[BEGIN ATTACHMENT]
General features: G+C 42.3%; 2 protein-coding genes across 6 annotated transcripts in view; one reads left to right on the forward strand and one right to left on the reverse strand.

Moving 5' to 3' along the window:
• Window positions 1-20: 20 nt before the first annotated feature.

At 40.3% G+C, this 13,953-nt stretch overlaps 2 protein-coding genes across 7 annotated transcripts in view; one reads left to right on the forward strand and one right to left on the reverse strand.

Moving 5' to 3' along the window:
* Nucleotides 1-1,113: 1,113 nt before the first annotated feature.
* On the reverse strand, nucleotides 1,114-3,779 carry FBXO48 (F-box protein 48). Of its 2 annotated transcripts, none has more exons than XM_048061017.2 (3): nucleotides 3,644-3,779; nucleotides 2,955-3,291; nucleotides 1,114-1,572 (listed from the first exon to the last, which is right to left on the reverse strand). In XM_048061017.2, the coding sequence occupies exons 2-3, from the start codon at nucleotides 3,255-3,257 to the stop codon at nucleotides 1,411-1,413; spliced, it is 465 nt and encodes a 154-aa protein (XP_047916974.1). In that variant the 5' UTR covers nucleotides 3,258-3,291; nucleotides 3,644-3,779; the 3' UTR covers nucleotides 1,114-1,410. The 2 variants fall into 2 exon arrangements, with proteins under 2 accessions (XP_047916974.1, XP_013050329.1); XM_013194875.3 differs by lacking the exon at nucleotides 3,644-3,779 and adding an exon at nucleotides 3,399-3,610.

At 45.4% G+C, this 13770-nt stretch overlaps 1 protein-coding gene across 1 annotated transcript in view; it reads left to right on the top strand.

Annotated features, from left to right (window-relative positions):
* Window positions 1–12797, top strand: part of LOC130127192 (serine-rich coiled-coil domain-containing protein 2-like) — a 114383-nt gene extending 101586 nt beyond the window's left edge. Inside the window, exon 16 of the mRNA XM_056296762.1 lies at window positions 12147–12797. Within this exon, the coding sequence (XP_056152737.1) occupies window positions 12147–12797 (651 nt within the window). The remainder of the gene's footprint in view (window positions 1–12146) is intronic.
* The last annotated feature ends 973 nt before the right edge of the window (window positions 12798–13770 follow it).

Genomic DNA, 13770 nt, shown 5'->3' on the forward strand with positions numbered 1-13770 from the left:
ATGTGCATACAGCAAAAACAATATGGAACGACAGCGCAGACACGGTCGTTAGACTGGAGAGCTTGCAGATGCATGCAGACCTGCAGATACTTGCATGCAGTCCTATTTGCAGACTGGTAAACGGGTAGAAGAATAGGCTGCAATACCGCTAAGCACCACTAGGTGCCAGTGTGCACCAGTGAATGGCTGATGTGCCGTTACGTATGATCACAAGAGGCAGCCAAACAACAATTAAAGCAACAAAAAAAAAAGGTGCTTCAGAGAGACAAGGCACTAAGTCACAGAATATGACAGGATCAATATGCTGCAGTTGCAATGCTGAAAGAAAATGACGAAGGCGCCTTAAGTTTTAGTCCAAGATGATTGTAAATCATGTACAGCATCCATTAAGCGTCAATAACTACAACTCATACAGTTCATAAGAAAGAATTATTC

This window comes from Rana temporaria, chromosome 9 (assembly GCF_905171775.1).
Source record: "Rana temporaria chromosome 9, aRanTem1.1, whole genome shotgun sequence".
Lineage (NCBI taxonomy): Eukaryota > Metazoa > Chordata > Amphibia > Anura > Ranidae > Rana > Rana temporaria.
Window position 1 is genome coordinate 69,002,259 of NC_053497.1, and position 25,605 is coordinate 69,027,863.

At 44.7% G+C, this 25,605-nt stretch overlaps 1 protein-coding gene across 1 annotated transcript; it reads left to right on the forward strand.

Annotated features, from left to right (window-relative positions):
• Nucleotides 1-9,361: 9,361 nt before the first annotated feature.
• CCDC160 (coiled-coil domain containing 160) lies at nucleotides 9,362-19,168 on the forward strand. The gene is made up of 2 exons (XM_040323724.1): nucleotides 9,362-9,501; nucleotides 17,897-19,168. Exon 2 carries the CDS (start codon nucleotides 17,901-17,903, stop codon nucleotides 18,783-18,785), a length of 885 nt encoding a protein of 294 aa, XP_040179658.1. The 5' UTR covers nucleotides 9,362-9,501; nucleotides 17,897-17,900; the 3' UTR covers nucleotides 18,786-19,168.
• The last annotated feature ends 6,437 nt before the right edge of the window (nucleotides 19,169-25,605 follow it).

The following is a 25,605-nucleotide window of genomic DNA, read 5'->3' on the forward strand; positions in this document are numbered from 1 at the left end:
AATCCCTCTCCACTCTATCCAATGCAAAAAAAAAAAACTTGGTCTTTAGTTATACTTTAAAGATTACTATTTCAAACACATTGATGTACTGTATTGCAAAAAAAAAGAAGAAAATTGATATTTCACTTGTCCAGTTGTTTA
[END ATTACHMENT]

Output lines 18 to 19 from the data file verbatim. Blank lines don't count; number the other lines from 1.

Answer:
At 44.7% G+C, this 25,605-nt stretch overlaps 1 protein-coding gene across 1 annotated transcript; it reads left to right on the forward strand.

Annotated features, from left to right (window-relative positions):